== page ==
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Established in 2006 as a Community of Reality

Welcome to the Neno's Place!

Neno's Place Established in 2006 as a Community of Reality


Neno

I can be reached by phone or text 8am-7pm cst 972-768-9772 or, once joining the board I can be reached by a (PM) Private Message.

Established in 2006 as a Community of Reality

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Established in 2006 as a Community of Reality

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    North Korea Issues Threat of Nuke Attack

    csd9013
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    North Korea Issues Threat of Nuke Attack Empty North Korea Issues Threat of Nuke Attack

    Post by csd9013 Thu 07 Mar 2013, 3:19 pm

    North Korea threatened to exercise its "right to pre-emptive nuclear attack" Thursday (3/7/2013) as Pyongyang ratcheted up its rhetoric ahead of a United Nations vote on new sanctions.

    "Since the United States is about to ignite a nuclear war, we will be exercising our right to pre-emptive nuclear attack against the headquarters of the aggressor in order to protect our supreme interest,'' the North's foreign ministry spokesman said in a statement carried by the official KCNA news agency. The remarks were also reported by media outlets including The Associated Press.

    On Tuesday, the North said it planned to scrap the armistice that stopped the Korean War in 1953 and warned it could carry out strikes against the United States and South Korea.
    The combination of looming sanctions and joint military exercises by the United States and South Korea has worked the isolated regime in Pyongyang into a frenzy of bombastic threats.

    Despite the strong language, analysts have said North Korea is still years away from having the technology to mount a nuclear warhead on a missile and aim it accurately at a target.

    This story is still developing. What are your thoughts?

    http://www.allproudamericans.com/North-Korea-Issues-Threat-of-Nuke-Attack.html
    csd9013
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    Post by csd9013 Thu 07 Mar 2013, 3:26 pm

    U.S. says U.N. sanctions 'will bite' after North Korea threatens nuclear attack

    (CNN) -- The U.N. Security Council unanimously passed tougher sanctions against North Korea Thursday targeting the secretive nation's nuclear program hours after Pyongyang threatened a possible "preemptive nuclear attack."

    "These sanctions will bite, and bite hard," U.S. Ambassador to the United Nations Susan Rice said after the vote.

    China, North Korea's key ally, could have used its veto power to block the sanctions. Instead, after weeks of negotiating, it signed on to the final draft.

    "China is a country of principle," China's U.N. Ambassador Li Baodong said. "We are firmly committed to safeguarding peace and stability on the Korean peninsula."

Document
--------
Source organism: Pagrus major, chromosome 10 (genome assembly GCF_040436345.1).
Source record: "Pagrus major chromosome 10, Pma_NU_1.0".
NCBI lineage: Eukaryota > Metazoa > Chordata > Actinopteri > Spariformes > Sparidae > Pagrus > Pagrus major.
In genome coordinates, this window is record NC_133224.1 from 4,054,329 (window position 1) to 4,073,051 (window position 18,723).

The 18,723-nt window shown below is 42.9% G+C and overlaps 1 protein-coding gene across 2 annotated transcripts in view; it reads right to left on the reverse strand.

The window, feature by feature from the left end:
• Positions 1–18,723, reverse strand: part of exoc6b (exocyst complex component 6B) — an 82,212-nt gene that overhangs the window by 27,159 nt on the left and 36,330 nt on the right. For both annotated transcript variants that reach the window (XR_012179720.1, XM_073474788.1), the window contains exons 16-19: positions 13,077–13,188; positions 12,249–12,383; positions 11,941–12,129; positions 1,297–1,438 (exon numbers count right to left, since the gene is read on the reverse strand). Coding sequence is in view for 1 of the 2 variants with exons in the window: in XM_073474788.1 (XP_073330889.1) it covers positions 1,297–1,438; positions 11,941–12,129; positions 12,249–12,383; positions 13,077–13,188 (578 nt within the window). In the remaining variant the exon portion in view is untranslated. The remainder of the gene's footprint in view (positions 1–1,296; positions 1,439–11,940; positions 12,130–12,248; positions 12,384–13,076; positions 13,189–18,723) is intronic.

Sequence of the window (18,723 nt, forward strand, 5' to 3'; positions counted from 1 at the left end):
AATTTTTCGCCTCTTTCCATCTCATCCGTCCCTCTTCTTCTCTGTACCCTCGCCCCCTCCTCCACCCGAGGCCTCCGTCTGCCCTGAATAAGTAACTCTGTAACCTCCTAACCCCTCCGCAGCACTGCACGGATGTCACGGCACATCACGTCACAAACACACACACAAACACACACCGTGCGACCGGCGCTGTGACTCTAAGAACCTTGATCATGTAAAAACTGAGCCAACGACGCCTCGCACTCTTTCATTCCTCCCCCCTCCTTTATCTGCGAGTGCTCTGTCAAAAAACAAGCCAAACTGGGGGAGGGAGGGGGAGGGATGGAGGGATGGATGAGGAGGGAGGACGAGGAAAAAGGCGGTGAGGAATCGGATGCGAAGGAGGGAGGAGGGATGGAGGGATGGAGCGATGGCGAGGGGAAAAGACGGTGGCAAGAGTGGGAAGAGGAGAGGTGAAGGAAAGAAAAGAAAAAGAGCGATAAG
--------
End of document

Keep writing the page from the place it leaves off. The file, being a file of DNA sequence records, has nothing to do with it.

Anger from North Korea over sanctions North Korea's nuclear ambitions Flash Brief: North Korea nuclear Rodman's bizarre trip to North Korea

    Leading up to the vote, Pyongyang ratcheted up its bellicose rhetoric.

    A spokesman for the North Korean foreign ministry suggested the United States "is set to light a fuse for a nuclear war."

    As a result, North Korea "will exercise the right to a preemptive nuclear attack to destroy the strongholds of the aggressors and to defend the supreme interests of the country," the country said in a statement carried by the state-run Korean Central News Agency.

    Despite the strong language, analysts say North Korea is years away from having the technology necessary to mount a nuclear warhead on a missile and aim it accurately at a target. And, analysts say, North Korea is unlikely to seek a direct military conflict with the United States, preferring instead to try to gain traction through threats and the buildup of its military deterrent.

    But the threat came amid increased concern over Pyongyang's dogged efforts to advance its nuclear and missile technology after a recent long-range rocket launch and underground atomic blast.

    On Tuesday, North Korea said it planned to scrap the armistice that stopped the Korean War in 1953 and warned it could carry out strikes against the United States and South Korea.
    Analysts: 'Boxed in' North Korea's bluster 'particularly dangerous'

    The rhetoric came not only in advance of the U.N. vote, but also as military drills take place on either side of the heavily armed border that divides the two Koreas.

    This week, the United States and South Korean began two months of joint exercises, known as Foal Eagle. North Korea has called the annual training exercises "an open declaration of a war," but South Korea says it notified Pyongyang that the drills "are defensive in nature."

    North Korea's nuclear threat Thursday "may suggest that Pyongyang feels even more boxed in than usual," said Michael Mazza of the American Enterprise Institute.

    And while a nuclear attack itself is not an immediate palpable threat, "This surge in provocative rhetoric is particularly dangerous," added Michael Auslin, also with the institute. "South Korea's new president (Park Geun Hye) can't be seen to back down in the face of the North's threats, while (new North Korean leader) Kim Jong Un may feel that his successful missile and nuclear tests give him the ability to keep pressuring Seoul. The two may wind up talking themselves into conflict."